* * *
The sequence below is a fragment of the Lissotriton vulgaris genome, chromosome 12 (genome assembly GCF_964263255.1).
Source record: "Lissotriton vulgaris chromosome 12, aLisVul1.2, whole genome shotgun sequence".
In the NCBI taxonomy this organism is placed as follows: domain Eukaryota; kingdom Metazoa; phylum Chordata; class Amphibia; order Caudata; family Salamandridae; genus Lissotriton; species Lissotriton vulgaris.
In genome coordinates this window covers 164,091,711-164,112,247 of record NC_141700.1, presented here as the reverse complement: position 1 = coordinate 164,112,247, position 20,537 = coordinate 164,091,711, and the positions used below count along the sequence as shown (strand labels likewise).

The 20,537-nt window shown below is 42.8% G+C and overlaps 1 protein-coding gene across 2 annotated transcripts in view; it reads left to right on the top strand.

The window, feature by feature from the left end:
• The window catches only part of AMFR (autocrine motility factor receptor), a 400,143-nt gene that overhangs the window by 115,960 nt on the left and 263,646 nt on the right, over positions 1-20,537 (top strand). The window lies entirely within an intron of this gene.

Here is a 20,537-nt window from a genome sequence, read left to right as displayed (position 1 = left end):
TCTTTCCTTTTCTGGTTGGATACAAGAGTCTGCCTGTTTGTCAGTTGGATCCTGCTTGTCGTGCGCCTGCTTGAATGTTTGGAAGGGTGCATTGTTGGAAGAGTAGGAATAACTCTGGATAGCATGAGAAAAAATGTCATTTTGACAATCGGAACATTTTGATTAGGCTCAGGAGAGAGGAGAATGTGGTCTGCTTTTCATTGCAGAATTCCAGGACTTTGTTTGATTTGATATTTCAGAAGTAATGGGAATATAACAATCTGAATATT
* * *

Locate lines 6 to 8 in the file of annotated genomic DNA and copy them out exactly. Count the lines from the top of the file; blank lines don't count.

The window, feature by feature from the left end:
• The window catches only part of AMFR (autocrine motility factor receptor), a 400,143-nt gene that overhangs the window by 115,960 nt on the left and 263,646 nt on the right, over positions 1-20,537 (top strand). The window lies entirely within an intron of this gene.

Here is a 20,537-nt window from a genome sequence, read left to right as displayed (position 1 = left end):